Following the tour (which confusingly lists a Mr F Petrelli among its chorus) she joined the company at the Connaught Theatre to play Marie in a production of Le Voyage en Chine (27 May 1880), and took over from Constance Loseby as Stella in the Alhambra’s hit production of La Fille du tambour-major, scoring a very decided success. She remained at the Alhambra to feature behind Miss Loseby as Lisette in Mefistofele II (‘Man is the Monarch of creation’) before, on 22 January 1881, crossing to the Opera Comique to succeed to the role of Mabel in The Pirates of Penzancefor the last months of its run (‘graceful and agreeable stage presence combined with sufficient vocal skill ... a very acceptable representative of her role..’).
Emilie could have stayed with the Carte company. She was cast in the title-role of the succeedingPatience, but apparently found the role too soubrette-like, and threw the part up before opening.
She moved instead to the Philharmonic for a reprise of Le Voyage en Chine and in December 1881 returned to the Alhambra to play the Princess Desirée to the Black Crook of Miss Loseby. The following year she played the leading role of Dorothy in Edward Solomon’s The Vicar of Bray before taking a job as Miss Cherry Tart (otherwise ‘Beauty’) in the pantomime Beauty and the Beast at the Queen’s Theatre, Manchester. ‘Miss Emilie Petrelli’ quoth the local critic ‘has the advantage of not requiring artificial aid to enable her to look the part to perfection. She acts with grace and freedom and sings with more than ordinary ability and finish’.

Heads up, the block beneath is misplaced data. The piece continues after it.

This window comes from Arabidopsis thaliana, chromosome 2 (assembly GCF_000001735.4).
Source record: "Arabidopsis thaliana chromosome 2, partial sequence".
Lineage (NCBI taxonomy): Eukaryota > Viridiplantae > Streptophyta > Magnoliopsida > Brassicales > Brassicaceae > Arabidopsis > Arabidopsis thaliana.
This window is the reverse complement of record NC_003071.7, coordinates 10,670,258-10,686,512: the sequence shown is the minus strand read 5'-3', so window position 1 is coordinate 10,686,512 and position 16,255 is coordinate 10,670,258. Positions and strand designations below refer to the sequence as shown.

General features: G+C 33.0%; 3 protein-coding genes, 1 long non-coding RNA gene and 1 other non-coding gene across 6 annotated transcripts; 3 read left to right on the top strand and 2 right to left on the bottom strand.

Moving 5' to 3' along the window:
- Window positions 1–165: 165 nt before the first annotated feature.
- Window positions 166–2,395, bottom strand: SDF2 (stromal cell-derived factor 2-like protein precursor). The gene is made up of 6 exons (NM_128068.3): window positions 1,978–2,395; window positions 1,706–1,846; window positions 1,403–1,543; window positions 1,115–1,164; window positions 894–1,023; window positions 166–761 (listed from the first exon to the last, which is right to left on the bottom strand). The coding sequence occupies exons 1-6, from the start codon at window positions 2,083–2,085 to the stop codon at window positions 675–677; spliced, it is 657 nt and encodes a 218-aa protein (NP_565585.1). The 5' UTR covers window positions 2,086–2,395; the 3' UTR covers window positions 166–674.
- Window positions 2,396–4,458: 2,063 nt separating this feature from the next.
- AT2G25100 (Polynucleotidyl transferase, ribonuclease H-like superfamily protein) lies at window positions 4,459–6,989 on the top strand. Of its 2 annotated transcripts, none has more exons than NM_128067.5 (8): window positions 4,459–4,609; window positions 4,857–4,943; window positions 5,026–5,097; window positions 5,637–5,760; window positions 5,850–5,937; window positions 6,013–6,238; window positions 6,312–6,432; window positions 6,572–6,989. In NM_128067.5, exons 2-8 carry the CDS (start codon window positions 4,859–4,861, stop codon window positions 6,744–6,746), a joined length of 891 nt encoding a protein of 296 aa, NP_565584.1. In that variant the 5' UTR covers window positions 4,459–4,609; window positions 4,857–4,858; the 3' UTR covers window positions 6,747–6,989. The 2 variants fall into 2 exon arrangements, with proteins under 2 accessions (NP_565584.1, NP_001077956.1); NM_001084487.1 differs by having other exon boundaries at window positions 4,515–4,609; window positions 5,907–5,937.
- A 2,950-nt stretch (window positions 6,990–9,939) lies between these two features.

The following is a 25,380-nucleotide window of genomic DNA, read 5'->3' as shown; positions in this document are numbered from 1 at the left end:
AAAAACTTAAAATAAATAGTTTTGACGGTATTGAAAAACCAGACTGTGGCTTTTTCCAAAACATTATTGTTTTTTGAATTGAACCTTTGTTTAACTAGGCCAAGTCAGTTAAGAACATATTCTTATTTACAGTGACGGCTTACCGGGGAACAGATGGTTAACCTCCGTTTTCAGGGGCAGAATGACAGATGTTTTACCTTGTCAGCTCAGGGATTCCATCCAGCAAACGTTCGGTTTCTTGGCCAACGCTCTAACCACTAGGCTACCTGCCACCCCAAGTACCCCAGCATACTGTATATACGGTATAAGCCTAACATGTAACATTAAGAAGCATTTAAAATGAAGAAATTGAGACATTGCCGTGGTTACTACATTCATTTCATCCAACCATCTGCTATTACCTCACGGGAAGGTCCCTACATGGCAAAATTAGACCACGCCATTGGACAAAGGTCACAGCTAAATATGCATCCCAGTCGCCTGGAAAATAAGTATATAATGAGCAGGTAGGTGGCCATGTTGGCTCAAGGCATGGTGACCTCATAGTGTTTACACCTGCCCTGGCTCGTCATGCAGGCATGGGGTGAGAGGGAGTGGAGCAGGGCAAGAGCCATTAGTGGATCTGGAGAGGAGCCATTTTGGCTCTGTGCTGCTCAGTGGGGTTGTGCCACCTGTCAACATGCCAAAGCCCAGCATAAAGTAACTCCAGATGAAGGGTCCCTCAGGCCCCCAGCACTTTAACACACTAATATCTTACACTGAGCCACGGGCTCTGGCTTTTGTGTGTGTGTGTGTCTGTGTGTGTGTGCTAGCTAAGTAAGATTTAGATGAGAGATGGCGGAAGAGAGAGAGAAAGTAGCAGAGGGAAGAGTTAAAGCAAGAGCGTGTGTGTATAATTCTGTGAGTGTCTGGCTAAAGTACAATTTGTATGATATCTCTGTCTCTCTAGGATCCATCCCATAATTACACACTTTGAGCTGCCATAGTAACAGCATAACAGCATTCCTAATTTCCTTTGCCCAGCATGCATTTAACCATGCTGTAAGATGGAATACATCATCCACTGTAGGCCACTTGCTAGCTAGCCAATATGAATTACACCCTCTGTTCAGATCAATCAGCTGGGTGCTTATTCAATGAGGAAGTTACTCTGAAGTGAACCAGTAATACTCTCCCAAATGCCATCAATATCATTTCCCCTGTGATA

I spot her once more, at the Edinburgh Lyceum, the following year, as Fairy in Little Red Riding Hood, and then …
While Mlle Petrelli goes into suspended animation for a decade, Signorina de Nigris shows up again, in concert in modest company at Brighton. Odd.
And then, in 1894, after more than a decade, Mlle Petrelli resurfaces, tacked into the musical comedy King Kodak at the Lyric Theatre. During the next few years she was seen in the odd concert; singing ‘Ernani involami’ at J A Cave’s Benefit, pushing de Leuville’s ‘The First Kiss’, singing ‘Ah fors’e lui’ and ‘Bel raggio’ with a telepathist at Steinway Hall, billed as ‘of the Milan and Paris concerts’. Really? She is ‘of The Elms, Campbell Road, Croydon’.
In 1898 she turned up at Kilburn in a little show called The Pasha(‘Carmena’) and my last sighting of La Petrelli is playing the Fairy Godmother in Cinderella at Birmingham in 1898-9.
But it’s not my last sighting of Miss de Nigris. I spot her singing at Brighton’s West Pier, I spot her mother’s death in 1906 at the Steyning Union Workhouse, I spot her playing piano for scripture readings in 1908, in a flat at 91a Ormiston Road, Hammersmith in 1911, and in 1925, ‘Emila de Nigris’ died in Willesden at recordedly 91 years of age. Victorian scribal error, I think. 71 is more like it.